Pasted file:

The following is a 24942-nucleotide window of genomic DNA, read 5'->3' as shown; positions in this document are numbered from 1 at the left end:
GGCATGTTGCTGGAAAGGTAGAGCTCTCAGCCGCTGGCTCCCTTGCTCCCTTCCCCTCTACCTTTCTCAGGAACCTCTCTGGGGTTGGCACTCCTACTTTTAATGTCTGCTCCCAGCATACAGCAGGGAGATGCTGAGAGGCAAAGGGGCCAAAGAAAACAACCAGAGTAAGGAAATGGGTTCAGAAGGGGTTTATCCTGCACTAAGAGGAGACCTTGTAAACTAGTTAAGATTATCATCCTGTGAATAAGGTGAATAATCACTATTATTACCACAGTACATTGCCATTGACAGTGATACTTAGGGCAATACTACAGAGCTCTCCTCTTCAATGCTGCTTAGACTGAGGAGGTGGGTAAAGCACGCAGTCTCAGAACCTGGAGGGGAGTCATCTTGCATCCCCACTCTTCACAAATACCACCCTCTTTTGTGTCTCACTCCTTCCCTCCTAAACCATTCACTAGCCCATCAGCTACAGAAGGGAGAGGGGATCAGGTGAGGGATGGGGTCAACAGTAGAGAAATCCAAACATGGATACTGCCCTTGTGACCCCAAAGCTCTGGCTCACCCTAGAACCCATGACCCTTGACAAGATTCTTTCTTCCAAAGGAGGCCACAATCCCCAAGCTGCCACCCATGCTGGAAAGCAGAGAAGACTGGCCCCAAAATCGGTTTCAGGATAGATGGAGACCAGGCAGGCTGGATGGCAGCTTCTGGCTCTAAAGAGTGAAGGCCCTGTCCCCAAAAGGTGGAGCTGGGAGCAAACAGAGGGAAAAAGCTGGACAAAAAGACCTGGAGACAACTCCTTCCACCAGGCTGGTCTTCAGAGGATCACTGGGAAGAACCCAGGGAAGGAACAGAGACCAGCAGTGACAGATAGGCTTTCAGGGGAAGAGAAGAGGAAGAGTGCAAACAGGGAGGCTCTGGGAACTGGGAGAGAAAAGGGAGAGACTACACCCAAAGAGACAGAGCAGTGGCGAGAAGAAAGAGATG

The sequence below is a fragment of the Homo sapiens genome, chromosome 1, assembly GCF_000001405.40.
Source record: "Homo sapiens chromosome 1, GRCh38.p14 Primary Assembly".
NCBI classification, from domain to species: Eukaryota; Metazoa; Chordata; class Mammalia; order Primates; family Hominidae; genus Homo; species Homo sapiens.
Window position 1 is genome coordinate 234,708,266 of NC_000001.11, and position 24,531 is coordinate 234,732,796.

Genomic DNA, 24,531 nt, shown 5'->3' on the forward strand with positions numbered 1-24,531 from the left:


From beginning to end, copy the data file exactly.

The following is a 24942-nucleotide window of genomic DNA, read 5'->3' as shown; positions in this document are numbered from 1 at the left end:
GGCATGTTGCTGGAAAGGTAGAGCTCTCAGCCGCTGGCTCCCTTGCTCCCTTCCCCTCTACCTTTCTCAGGAACCTCTCTGGGGTTGGCACTCCTACTTTTAATGTCTGCTCCCAGCATACAGCAGGGAGATGCTGAGAGGCAAAGGGGCCAAAGAAAACAACCAGAGTAAGGAAATGGGTTCAGAAGGGGTTTATCCTGCACTAAGAGGAGACCTTGTAAACTAGTTAAGATTATCATCCTGTGAATAAGGTGAATAATCACTATTATTACCACAGTACATTGCCATTGACAGTGATACTTAGGGCAATACTACAGAGCTCTCCTCTTCAATGCTGCTTAGACTGAGGAGGTGGGTAAAGCACGCAGTCTCAGAACCTGGAGGGGAGTCATCTTGCATCCCCACTCTTCACAAATACCACCCTCTTTTGTGTCTCACTCCTTCCCTCCTAAACCATTCACTAGCCCATCAGCTACAGAAGGGAGAGGGGATCAGGTGAGGGATGGGGTCAACAGTAGAGAAATCCAAACATGGATACTGCCCTTGTGACCCCAAAGCTCTGGCTCACCCTAGAACCCATGACCCTTGACAAGATTCTTTCTTCCAAAGGAGGCCACAATCCCCAAGCTGCCACCCATGCTGGAAAGCAGAGAAGACTGGCCCCAAAATCGGTTTCAGGATAGATGGAGACCAGGCAGGCTGGATGGCAGCTTCTGGCTCTAAAGAGTGAAGGCCCTGTCCCCAAAAGGTGGAGCTGGGAGCAAACAGAGGGAAAAAGCTGGACAAAAAGACCTGGAGACAACTCCTTCCACCAGGCTGGTCTTCAGAGGATCACTGGGAAGAACCCAGGGAAGGAACAGAGACCAGCAGTGACAGATAGGCTTTCAGGGGAAGAGAAGAGGAAGAGTGCAAACAGGGAGGCTCTGGGAACTGGGAGAGAAAAGGGAGAGACTACACCCAAAGAGACAGAGCAGTGGCGAGAAGAAAGAGATG

The sequence below is a fragment of the Homo sapiens genome, chromosome 1, assembly GCF_000001405.40.
Source record: "Homo sapiens chromosome 1, GRCh38.p14 Primary Assembly".
NCBI classification, from domain to species: Eukaryota; Metazoa; Chordata; class Mammalia; order Primates; family Hominidae; genus Homo; species Homo sapiens.
Window position 1 is genome coordinate 234,708,266 of NC_000001.11, and position 24,531 is coordinate 234,732,796.

Genomic DNA, 24,531 nt, shown 5'->3' on the forward strand with positions numbered 1-24,531 from the left: